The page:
Then one fateful day he runs into the only person he ever wanted to know better. Ella Jones. His memories paint her as kind and undemanding, and it seems the years haven’t changed her. Her simple expectations draw him to her. Against all odds, a relationship buds and grows.
Yet, as Ayden repairs his life, Ella suggests he help others who also struggle. Will Ella turn out to be just like his dad, expecting more from him than he can give? Or will he prove that he is worth the effort?
Super Villain Academy series
King of Bad
Jeff Mean would rather set fires than follow rules or observe curfew. He wears his bad boy image like a favorite old hoodie; that is until he's recruited by Super Villain Academy - where you learn to be good at being bad. In a school where one kid can evaporate all the water from your body and the girl you hang around with can perform psychic sex in your head, bad takes on a whole new meaning. Jeff wonders if he's bad enough for SVA. He may never find out. Classmates vilify him when he develops good manners. Then he's kidnapped by those closest to him and left to wonder who is good and who is bad. His rescue is the climactic episode that balances good and evil in the super world. The catalyst - the girl he's crushing on. A girlfriend and balancing the supers is good, right? Or is it...bad?
The supers are balanced. Academies have altered their curriculum to teach both sides of the super power spectrum. All’s well in the super world. Right? When Mystic kidnaps Oceanus, Jeff learns it isn’t all right. Turning to the newly balanced supers for assistance, he panics to find they’ve done nothing to rescue Oceanus. When no ransom request follows, he worries Mystic’s plan never included returning his girlfriend. Frustrated, he’s forced to work with the only super willing to help. Oceanus’ ex-villain, ex-boyfriend, Set. Mystic isn’t the only one hiding something. Nothing about Jeff is balanced. Temper flares result in scorched clothing or flying furniture, and his charm has become an indiscriminating people-magnet. Jeff is convinced, or maybe just hopeful, that his lack of control is directly related to Oceanus being gone. But will he and Set find her before Jeff loses control completely and will they find her alive?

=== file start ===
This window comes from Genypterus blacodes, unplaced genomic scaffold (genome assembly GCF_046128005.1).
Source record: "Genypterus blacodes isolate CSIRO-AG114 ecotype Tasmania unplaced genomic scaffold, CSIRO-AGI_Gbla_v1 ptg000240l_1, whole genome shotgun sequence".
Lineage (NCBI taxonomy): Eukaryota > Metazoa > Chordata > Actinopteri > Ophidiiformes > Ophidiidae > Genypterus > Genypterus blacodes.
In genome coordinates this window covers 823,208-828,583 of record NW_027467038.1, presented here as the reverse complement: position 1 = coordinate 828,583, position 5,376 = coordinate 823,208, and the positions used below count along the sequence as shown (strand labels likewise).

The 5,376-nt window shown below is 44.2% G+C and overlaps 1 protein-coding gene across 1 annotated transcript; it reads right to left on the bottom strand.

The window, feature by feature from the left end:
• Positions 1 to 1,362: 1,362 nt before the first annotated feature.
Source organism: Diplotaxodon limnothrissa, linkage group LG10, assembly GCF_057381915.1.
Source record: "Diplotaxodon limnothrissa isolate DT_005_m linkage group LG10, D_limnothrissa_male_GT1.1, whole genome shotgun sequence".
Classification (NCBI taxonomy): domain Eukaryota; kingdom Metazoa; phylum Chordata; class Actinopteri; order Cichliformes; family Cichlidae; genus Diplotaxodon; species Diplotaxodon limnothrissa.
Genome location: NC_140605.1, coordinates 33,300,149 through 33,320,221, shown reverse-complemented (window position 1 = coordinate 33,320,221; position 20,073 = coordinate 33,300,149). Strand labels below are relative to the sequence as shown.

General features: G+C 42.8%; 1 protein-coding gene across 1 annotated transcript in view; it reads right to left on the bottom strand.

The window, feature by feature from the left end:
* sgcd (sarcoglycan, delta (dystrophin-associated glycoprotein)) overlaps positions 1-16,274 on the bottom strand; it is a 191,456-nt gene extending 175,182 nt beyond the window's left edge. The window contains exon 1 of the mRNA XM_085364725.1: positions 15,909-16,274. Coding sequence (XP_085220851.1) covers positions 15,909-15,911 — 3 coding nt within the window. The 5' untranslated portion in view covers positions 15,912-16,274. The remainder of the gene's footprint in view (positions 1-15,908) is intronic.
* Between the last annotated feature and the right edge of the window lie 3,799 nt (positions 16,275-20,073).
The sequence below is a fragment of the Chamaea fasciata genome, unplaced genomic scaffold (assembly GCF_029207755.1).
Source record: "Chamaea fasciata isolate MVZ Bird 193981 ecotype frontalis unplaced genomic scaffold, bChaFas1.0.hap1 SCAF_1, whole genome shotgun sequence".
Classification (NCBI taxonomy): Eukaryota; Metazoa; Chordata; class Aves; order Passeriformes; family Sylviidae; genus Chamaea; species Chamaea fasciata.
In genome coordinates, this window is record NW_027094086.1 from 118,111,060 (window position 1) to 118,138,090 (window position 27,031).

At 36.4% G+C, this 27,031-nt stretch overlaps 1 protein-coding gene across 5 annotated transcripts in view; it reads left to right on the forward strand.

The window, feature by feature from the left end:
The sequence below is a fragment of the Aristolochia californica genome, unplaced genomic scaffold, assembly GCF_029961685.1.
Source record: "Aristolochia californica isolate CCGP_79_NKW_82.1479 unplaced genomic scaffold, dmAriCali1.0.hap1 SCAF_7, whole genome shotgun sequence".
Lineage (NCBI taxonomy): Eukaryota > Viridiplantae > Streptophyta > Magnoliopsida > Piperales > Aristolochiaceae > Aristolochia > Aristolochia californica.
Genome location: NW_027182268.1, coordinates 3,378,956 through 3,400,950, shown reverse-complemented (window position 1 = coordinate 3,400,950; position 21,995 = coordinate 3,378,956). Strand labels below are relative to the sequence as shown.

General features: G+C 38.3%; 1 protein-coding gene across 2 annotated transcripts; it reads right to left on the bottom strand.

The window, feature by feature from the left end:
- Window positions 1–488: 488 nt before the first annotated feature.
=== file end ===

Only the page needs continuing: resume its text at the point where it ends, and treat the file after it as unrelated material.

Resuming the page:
IThe world is in chaos. Violence and thievery reign. And with the supers still balanced, it’s only getting worse. Without good versus evil, the supers care less and less. In order to restore purpose, the world needs its super heroes and its super villains, but the one who balanced them in the first place is missing. Sandra’s concern over finding her brother Jeff, isn’t her only problem. Her pathetic excuse for super powers has left her needing a new ankle. And though she’s still very much committed to her boyfriend, Source, she’s growing unreasonably attracted to Set, the boy who double-crossed Jeff by stealing his girlfriend. When Sandra is taken and held as bait by some kids who want to unbalance the super world, it becomes the inciting event that changes things for supers everywhere and forces them to answer the question, “Hero or villain?”